Goldman Sachs will lay off 4,000 employees — or 8% of its workforce — in January
Wall Street giant Goldman Sachs plans to lay off 4,000 “underperforming” employees in January as it is hit by the severe economic crisis.
Up to 8 percent of the bank’s workforce could be laid off after the firm asked managers to draw up a list of “low performers,” people familiar with the matter told Semafor.
The sources said the layoffs would affect all areas of the bank and would take place around January, the same time bonuses are normally distributed.
The layoffs would see the company shedding its 49,1000 employees for the first time since 2019 as it halted the usual 2 to 5 percent annual cuts during the pandemic.
It comes at a turbulent year for the investment bank, whose share price has fallen more than 12 percent since December 2021.
Goldman Sachs is the latest major employer trying to cut office jobs after PepsiCo announced last week it would lay off hundreds in New York, Texas and Chicago.
Goldman Sachs plans to lay off about 4,000 of its 49,100 employees, an 8 percent cut amid a harsh economic downturn
The company has seen a growing workforce since it was acquired by CEO David Solomon (pictured) in 2018. The bank had halted its annual cuts during the pandemic
Even if Goldman Sachs cut its workforce by 4,000 employees, it would still have more employees than it has in 2021.
The company has been on something of a hiring frenzy since it was acquired by CEO David Solomon in 2018, when Goldman Sachs retained 36,300 employee positions, unchanged from the previous year.
In 2019, the workforce then increased to 38,300 and in the following year to 40,500. From 43,900 in 2021, the number rose by more than 5,000, one of the biggest spikes in the bank’s recent history.
However, Solomon previously warned that the bank needs to cut costs, with the threat of staff cuts among long-planned initiatives to save money.
“We continue to see headwinds in our expense positions, particularly in the near term,” Solomon said while speaking at a conference last week. “We have put certain cost reduction plans in place, but it will take time for the benefits to be realised.
‘Ultimately, we will remain agile and size the company to reflect the opportunities on offer.’
Goldman Sachs declined to comment on the layoffs.
Solomon has eyed measures to save money as the company’s shares have fallen more than 12 percent over the past year
The investment bank layoffs would come as PepsiCo, Walmart, Gap, Zillow, Ford, and Stanley Black & Decker all recently laid off their employees.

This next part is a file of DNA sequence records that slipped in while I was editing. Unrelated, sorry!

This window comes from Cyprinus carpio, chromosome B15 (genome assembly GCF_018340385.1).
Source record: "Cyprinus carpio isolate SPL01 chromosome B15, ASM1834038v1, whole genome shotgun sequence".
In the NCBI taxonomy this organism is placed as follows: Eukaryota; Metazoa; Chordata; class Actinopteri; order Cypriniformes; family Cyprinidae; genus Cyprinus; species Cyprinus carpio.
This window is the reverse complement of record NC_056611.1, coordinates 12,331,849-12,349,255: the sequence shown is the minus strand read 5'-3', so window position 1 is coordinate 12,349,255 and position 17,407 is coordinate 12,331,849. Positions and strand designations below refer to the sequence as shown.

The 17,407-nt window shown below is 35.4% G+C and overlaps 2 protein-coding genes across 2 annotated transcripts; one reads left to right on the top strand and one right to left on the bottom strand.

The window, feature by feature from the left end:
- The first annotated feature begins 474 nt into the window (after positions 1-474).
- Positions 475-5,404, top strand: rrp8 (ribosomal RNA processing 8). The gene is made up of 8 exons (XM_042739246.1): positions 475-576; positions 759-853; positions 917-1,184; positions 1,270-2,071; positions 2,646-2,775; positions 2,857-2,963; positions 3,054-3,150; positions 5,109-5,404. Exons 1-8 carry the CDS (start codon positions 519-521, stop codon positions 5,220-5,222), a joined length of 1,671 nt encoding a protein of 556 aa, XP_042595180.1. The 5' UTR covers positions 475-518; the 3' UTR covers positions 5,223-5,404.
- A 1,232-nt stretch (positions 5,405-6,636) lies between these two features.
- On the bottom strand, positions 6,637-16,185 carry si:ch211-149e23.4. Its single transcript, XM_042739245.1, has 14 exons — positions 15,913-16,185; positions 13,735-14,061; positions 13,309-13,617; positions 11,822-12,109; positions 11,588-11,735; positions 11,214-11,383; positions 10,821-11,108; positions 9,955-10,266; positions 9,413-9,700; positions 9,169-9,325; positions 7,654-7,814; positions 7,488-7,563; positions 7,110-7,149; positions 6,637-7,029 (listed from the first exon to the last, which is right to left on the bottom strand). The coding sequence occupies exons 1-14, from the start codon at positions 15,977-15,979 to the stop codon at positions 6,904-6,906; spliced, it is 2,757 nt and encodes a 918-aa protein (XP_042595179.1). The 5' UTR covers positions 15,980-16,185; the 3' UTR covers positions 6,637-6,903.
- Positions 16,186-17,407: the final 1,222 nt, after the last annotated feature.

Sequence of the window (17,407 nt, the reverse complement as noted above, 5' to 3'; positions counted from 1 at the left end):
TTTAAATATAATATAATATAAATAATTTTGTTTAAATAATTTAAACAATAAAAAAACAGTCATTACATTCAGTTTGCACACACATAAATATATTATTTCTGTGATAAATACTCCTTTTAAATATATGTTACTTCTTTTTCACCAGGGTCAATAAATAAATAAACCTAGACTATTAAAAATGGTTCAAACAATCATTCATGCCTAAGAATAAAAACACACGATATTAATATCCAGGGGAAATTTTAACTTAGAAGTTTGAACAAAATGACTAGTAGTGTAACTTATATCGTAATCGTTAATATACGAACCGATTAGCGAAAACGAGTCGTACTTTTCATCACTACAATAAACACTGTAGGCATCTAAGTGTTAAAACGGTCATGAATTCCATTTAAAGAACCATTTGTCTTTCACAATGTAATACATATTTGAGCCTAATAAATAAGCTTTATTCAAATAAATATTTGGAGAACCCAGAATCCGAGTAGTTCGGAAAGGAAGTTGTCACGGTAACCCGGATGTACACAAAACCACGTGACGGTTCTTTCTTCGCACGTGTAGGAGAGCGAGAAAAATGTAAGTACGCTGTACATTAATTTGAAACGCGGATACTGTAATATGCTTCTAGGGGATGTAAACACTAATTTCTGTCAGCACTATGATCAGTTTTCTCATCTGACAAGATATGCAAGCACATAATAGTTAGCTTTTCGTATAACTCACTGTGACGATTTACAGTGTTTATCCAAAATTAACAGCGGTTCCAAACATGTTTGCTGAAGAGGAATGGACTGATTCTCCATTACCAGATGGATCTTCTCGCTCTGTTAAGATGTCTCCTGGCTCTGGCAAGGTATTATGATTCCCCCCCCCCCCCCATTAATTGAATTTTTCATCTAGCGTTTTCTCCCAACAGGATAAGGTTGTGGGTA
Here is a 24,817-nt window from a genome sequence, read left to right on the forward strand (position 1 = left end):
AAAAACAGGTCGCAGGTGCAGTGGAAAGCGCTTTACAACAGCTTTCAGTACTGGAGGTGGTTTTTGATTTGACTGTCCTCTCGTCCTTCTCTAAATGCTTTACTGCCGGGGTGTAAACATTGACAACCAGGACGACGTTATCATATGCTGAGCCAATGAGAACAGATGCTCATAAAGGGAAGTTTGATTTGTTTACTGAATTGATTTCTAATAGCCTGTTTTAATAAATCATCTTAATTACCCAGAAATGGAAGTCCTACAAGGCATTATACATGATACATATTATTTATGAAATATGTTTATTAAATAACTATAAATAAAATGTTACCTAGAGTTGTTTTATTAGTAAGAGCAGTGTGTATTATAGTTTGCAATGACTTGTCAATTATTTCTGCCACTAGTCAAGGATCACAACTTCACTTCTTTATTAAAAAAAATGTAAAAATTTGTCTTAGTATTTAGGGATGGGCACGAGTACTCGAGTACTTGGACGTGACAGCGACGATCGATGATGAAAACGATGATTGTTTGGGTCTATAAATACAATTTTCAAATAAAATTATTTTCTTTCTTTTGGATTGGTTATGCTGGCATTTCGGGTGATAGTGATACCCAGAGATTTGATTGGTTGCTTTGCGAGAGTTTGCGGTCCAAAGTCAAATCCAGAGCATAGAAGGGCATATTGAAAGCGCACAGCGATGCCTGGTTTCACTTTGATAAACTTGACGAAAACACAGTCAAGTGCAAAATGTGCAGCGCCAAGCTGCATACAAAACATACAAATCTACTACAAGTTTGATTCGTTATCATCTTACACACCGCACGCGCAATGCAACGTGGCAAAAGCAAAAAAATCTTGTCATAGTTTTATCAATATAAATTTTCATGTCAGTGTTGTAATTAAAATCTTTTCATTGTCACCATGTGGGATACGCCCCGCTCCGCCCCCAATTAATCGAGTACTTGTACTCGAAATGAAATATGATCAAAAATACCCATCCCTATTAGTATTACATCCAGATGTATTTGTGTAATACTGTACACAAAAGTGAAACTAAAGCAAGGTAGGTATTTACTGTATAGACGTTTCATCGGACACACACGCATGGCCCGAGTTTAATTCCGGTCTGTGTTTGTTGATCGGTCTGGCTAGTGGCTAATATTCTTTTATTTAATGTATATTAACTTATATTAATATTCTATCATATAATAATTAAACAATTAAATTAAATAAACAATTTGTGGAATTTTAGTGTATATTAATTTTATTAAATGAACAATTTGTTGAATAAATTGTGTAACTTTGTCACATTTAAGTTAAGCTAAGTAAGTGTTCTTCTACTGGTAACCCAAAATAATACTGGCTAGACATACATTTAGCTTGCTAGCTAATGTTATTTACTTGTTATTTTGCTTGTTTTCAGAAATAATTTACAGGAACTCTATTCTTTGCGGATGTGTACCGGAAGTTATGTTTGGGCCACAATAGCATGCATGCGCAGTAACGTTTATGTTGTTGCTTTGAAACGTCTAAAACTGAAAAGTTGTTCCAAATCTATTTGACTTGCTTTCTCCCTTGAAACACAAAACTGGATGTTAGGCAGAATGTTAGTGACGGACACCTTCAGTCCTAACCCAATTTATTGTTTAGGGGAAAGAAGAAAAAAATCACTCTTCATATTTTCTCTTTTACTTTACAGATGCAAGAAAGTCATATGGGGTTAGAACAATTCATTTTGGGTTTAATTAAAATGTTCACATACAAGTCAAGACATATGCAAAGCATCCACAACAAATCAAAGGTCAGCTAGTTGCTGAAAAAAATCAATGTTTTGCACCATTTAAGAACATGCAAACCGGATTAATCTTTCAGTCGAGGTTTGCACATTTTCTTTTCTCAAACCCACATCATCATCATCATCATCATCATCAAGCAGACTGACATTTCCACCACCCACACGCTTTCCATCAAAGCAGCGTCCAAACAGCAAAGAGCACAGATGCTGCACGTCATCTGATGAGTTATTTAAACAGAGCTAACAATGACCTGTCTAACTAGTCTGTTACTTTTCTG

The industry-wide moves prompt fears that the US is heading for an “economic recession”.
In normal downturns, workers tend to lose their jobs first, but now office workers face mass layoffs.
According to a report by KPMG, more than half of US bosses are considering downsizing in the next six months.
Dave Gilbertson, vice president of software maker UKG, told the Financial Times: “I wouldn’t be at all surprised if employees were the first to be laid off in a recession scenario.
According to a report by Challenger, Gray & Christmas, which tracks such announcements, US-based tech companies have cut over 28,000 jobs so far this year, more than double the number a year earlier
“If you look at where the layoffs have been, it hasn’t really impacted labor markets yet. That’s because there’s such a huge labor shortage in these blue-collar roles.’
Last month, Meta that owns Facebook, Instagram and WhatsApp, announced that it will cut 13 percent of its workforce Elon Musk fired half of Twitter’s staff following its successful takeover of the social media site.
Experts have warned the industry faces a “triple whammy” of a slowing economy, inflation and an end to pandemic-driven growth.
Overall, U.S.-based tech companies have cut over 28,000 jobs so far this year, more than double last year, according to a report by Challenger, Gray & Christmas, which tracks such announcements.
In October, layoffs rose 13 percent – the highest increase since February 2021. US employers also eased hiring in November, with job creation falling at the sharpest rate since January 2021.
Just 127,000 jobs were added last month, much fewer than analysts were expecting and nearly half the 239,000 jobs added in October.
Companies that have seen tremendous growth during the pandemic, particularly in tech and e-commerce, are beginning to scale back spending before CFOs fear tough times will come.
According to statistics from the US Department of Labor, the unemployment rate is currently 3.7 percent.
https://www.dailymail.co.uk/news/article-11546553/Goldman-Sachs-lay-4-000-workers-8-workforce-January.html?ns_mchannel=rss&ns_campaign=1490&ito=1490 Goldman Sachs will lay off 4,000 employees — or 8% of its workforce — in January